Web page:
1. Contributing to the documented collective experience of humans.
The internet brought about an unprecedented level of communication between people and a lot of it is documented. Many people are unaware of the extent but it is safe to assume that anything that has been on the internet is on there forever. I find reviews particularly useful as they help me come to an informed decision about a new product I am considering purchasing. I find reading about others’ experiences helpful because it is more information for me to use in my own life. I don’t want to be only a consumer in these and other pieces of communication that benefit people. I want to contribute. Blogging is one way of doing so that balances the skills needed for entry, the time required, and the potential audience in a way that suits my circumstance.
2. Developing and maintaining skills related to writing.
There are benefits of blogging to me that provide the driving motivation to continue writing provided I set my expectations properly. I am not hoping to become famous though I certainly won’t deny that it’s nice to think about. Probably the most immediate and tangible result of blogging for me is improvements to my writing. If I don’t write I can’t continue to improve my grammar, use of vocabulary, and my voice. Rather than lament a lack of development I want to choose to be proactive and practice by writing regularly.
3. A combination of keeping in touch with friends, journaling, and learning.
I want to keep in touch with everybody in my life but that can become temporally prohibitive. There may also be cases where I have the time but my friend does not. These are cases where having a blog can be useful. Especially with useful titles and headers a friend can understand if a blog post is useful or not. My prior flirtations with search engine optimization also indicate that this is good for building a wider audience as well. Mysterious titles may be useful for self-aggrandizing but serve no further purpose. Additionally some thoughts come out better when written than when spoken in a conversation. There are benefits and drawbacks to both forms of communication and maintaining both lines can be helpful.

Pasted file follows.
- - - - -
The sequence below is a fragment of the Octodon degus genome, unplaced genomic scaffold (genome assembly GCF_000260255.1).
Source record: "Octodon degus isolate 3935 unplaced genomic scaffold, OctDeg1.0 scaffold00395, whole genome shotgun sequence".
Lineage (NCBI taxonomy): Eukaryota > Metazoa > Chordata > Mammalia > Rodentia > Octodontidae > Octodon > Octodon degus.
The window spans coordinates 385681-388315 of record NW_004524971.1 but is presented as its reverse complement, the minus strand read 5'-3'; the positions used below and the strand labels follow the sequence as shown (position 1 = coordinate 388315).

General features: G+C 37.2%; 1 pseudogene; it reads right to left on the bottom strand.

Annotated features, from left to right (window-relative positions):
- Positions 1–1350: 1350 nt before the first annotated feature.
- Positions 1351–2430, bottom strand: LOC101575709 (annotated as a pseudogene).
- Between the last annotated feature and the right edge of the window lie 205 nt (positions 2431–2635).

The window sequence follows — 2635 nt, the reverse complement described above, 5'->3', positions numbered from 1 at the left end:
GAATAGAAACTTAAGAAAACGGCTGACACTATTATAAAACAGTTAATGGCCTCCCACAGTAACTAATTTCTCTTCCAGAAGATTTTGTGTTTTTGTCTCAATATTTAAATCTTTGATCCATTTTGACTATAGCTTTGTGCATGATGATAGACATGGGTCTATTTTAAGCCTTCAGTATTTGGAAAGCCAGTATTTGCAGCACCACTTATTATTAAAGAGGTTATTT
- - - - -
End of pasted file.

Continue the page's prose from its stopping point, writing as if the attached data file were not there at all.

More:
In the process of revealing various details of my life from my thoughts to mundane details like a new purchase I am also journaling. A quick Google search for “benefits of journaling” finds sources (many of them blogs!) that claim benefits of journaling. Anecdotally speaking I find that I am better able to process my thoughts and feelings, I have some sort of record I can look back on for future reference, and seeing my thoughts in writing often provokes further inquiry and insight.
I think that practically reasons 2 and 3 are what drive me to rationalize blogging as useful via reason 1. Still I think that the thought process is valid so I have no problem with crafting an experience that benefits me if it also serves to benefit others.
Now comes the difficult period of forming a habit so that I can reap the benefits.
Lately on the radio I’ve heard Carly Rae Jepsen and Owl City collaborate on the song, “Good Time.” There’s one part in the song that gets my brain going all fuzzy so being the lazy spendthrift I am I simply looked it up on YouTube. And thus began a crisis of existence.
Here, take a look at the video:
The premise of the video seems to be a group of friends gathering in an ambiguous location surrounded by trees, ostensibly a camping site in the middle of a national forest. The video and song ooze qualities of a bohemian lifestyle and glorify it. Certainly nothing harmful, at least intrinsically, but for a guy who tends to study and research in his free time there’s a little bit of bitterness for where nothing glorifies my lifestyle.
Don’t get me wrong, I love what I do. In fact, I enjoy it and take pride in it which is why it stings to never see a engineer’s life glorified. We are the people who bring to you everything you have yet everything indicates that to have a “good time” we must abandon what our instinct drives us to do and what our heart tells us we enjoy.
Heck even within engineers I get the sense that a large gap exists where there are those who have answered a calling and those who simply got a degree in engineering. I get the feeling more and more that finding a fellow engineer as passionate as I am is extremely rare (and for that matter I’m really lucky to work in a company with so many amazing, enthusiastic engineers).
It’s a sore spot for me that the lifestyle I’ve chosen for myself is never seen as “fun” or “cool” except among others who share that thought. I’ll never see 50 Cent rapping about the engineer life, for example.
Then again, maybe I just feel this way because I don’t find as many people around me with the mindset. Where I live is not exactly a hotbed for technology.